By Melissa Ziobro
A few months ago, we asked you to tell us about the work you’re doing. Many of you responded, so for the next few months, we’re going to be publishing reflections, stories, and difficulties faced by fellow oral historians. This week, we bring you another post in this series, focusing on an oral history project from Melissa Ziobro. We encourage you to engage with these posts by leaving comments on here or on social media, or by reaching out directly to the authors. If you’d like to submit your own work, check out the guidelines. Enjoy! –Andrew Shaffer, Oral History Review
“There’s really no excuse for failure, really. You can’t really come up with a reason as to why you didn’t get something done, other than you just didn’t do it. So that’s kind of helped me complete a lot more of my assignments than I probably would have done (before my military service).”
Interview 1: 21 March 2013
USMC, Enlisted, 2005-2010
In the Fall of 2012, I decided to offer to conduct oral history interviews of Monmouth University’s student veterans to donate to the Library of Congress Veterans History Project. I hadn’t conducted any oral histories since leaving government service the prior year. I missed the craft, and thought this a truly worthwhile endeavor.
The concept seemed full of potential and I thought it would capture valuable experiences for the greater historical record. I assumed (based on my experience as a civilian historian for the Army) that few, if any, of these men/women had had their stories preserved previously, given that the military’s oral history programs often focus only on senior leaders and not the “boots on the ground.” I thought the program might also help to show the student veterans that the University recognized their unique identity and cared about their military experience. Lastly, a comprehensive analysis of the completed interviews might show the University how better to serve its student veteran population. At the time I devised and first started researching the idea of a student veteran oral history program, I found (to my pleasant surprise) that similar ones existed at several institutions around the country, perhaps most notably in the state of Kentucky university system.
It is one thing for a University like Monmouth to choose to start a program to collect these oral histories, but I’ve found that it is another thing entirely to entice student veterans to sit for an interview. I’d say the Department of History and Anthropology has a good overall working relationship with the Student Veterans Association (SVA), with several of our faculty members regularly attending SVA events. I even won first place in their chili cook-off last year! Oddly enough, although I won a fantastic trophy, my victory didn’t have the vets signing up for interviews in droves.
While the Student Veterans Faculty Coordinator and SVA President have both endorsed the oral history program, only a handful of interviews have been conducted to date. I realized at the outset that many student veterans might be reluctant to participate, particularly those who had served recently and didn’t want to re-hash old wounds. I have taken great pains to explain the process and assure the student vets that they don’t have to discuss anything that might make them uncomfortable. I also realized that many simply might not have the time to sit down with me – and that’s fine. I have found participation even lower than expected, though.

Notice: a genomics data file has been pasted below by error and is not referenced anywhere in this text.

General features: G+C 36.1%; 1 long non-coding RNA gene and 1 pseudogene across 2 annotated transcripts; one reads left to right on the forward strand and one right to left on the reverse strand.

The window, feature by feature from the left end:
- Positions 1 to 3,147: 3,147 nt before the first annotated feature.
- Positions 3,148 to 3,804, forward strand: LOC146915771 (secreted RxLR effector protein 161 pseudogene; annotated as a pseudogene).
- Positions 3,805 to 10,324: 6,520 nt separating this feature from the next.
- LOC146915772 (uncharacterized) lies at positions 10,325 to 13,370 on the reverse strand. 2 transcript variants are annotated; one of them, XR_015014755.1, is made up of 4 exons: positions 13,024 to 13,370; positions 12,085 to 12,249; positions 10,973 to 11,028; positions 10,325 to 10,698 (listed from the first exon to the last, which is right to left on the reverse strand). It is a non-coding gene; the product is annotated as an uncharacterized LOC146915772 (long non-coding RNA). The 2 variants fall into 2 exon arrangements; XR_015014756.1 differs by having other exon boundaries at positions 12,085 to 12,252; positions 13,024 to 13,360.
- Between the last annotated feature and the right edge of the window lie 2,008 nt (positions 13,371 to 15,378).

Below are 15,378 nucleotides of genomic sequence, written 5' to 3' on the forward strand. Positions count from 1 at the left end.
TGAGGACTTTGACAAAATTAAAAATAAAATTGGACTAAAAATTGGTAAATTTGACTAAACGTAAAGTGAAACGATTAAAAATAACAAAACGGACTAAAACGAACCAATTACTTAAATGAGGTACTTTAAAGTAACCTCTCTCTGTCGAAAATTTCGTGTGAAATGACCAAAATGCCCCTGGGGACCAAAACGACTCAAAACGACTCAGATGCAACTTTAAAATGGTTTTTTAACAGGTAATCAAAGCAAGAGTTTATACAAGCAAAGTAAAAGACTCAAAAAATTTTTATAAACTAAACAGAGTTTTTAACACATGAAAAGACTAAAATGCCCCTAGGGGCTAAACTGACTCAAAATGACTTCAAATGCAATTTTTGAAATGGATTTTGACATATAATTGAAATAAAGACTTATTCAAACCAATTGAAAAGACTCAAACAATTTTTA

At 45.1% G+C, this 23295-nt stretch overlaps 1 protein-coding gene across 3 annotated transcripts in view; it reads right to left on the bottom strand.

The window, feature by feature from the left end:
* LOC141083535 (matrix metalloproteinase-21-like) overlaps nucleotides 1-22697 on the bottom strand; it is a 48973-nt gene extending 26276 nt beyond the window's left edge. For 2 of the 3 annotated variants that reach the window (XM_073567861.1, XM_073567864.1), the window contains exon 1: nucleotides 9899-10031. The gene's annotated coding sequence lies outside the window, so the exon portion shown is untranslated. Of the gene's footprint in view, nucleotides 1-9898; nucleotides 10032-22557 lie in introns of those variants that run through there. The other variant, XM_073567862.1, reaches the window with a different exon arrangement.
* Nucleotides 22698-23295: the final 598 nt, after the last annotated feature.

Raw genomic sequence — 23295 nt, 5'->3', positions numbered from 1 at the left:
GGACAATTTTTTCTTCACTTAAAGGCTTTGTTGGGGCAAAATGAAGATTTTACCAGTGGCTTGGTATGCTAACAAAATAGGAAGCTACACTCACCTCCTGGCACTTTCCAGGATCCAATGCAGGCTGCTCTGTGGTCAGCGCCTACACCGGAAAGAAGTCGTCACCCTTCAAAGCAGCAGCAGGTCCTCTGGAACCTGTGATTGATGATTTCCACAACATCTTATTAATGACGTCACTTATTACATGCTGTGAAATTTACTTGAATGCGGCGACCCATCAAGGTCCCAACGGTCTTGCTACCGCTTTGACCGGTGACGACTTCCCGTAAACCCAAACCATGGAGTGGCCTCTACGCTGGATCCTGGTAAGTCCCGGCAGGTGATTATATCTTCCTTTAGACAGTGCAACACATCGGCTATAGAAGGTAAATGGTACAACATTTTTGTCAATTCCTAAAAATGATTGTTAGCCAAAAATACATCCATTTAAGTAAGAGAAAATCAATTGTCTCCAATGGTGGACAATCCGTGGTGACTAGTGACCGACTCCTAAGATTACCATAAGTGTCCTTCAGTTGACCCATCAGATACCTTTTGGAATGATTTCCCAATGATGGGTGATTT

I’d love to hear from anyone conducting similar work. In the meantime, I’ll just continue advertising the program at the start and end of each semester to let the student vets know I’m there if ever they want to share and document their experiences.
- Has anyone considered a student veteran oral history project for their campus and decided against it? Why?
- How do you advertise your student veteran oral history programs?
- Do your student veteran oral history interviews focus on just their military service? On just their college career? Or both?
- Has anyone supervised a seminar course in which students learning oral history interview student veterans? I personally felt this ill-advised, but would love to hear your thoughts.
- How have you used your student veteran oral histories? Monographs? Campus newspaper articles? Social media? Any reports to the campus administration?
For additional interview excerpts, or more information about the project, visit the Student Veteran Oral History Project at Monmouth University. If you’d like to chime into the discussion, comment below or on the Oral History Review Twitter, Facebook, Tumblr, and Google Plus pages.
Headline image credit: Monmouth University, West Long Branch, NJ. Photo by Sinead Friel. CC BY 2.0 via sineadfriel Flickr.